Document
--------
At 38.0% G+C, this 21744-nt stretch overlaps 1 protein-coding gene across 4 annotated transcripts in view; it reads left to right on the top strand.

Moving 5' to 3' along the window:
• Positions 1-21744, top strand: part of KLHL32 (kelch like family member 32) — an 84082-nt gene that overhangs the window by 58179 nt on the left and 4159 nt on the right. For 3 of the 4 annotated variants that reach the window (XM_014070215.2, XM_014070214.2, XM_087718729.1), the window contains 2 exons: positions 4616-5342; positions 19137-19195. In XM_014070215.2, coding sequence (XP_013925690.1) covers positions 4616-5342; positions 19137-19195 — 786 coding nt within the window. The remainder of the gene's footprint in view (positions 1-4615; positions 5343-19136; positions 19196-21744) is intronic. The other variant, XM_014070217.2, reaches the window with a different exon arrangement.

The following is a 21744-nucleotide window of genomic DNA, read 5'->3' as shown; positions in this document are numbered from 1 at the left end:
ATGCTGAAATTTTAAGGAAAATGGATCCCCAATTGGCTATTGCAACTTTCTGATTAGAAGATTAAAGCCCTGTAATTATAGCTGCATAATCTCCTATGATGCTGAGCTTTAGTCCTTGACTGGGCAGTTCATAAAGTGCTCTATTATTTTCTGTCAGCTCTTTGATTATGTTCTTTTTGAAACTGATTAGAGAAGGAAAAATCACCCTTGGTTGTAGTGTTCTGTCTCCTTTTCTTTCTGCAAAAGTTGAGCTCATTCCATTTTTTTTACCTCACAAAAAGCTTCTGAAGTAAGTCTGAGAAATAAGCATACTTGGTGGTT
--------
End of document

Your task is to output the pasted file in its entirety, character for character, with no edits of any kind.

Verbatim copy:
At 38.0% G+C, this 21744-nt stretch overlaps 1 protein-coding gene across 4 annotated transcripts in view; it reads left to right on the top strand.

Moving 5' to 3' along the window:
• Positions 1-21744, top strand: part of KLHL32 (kelch like family member 32) — an 84082-nt gene that overhangs the window by 58179 nt on the left and 4159 nt on the right. For 3 of the 4 annotated variants that reach the window (XM_014070215.2, XM_014070214.2, XM_087718729.1), the window contains 2 exons: positions 4616-5342; positions 19137-19195. In XM_014070215.2, coding sequence (XP_013925690.1) covers positions 4616-5342; positions 19137-19195 — 786 coding nt within the window. The remainder of the gene's footprint in view (positions 1-4615; positions 5343-19136; positions 19196-21744) is intronic. The other variant, XM_014070217.2, reaches the window with a different exon arrangement.

The following is a 21744-nucleotide window of genomic DNA, read 5'->3' as shown; positions in this document are numbered from 1 at the left end:
ATGCTGAAATTTTAAGGAAAATGGATCCCCAATTGGCTATTGCAACTTTCTGATTAGAAGATTAAAGCCCTGTAATTATAGCTGCATAATCTCCTATGATGCTGAGCTTTAGTCCTTGACTGGGCAGTTCATAAAGTGCTCTATTATTTTCTGTCAGCTCTTTGATTATGTTCTTTTTGAAACTGATTAGAGAAGGAAAAATCACCCTTGGTTGTAGTGTTCTGTCTCCTTTTCTTTCTGCAAAAGTTGAGCTCATTCCATTTTTTTTACCTCACAAAAAGCTTCTGAAGTAAGTCTGAGAAATAAGCATACTTGGTGGTT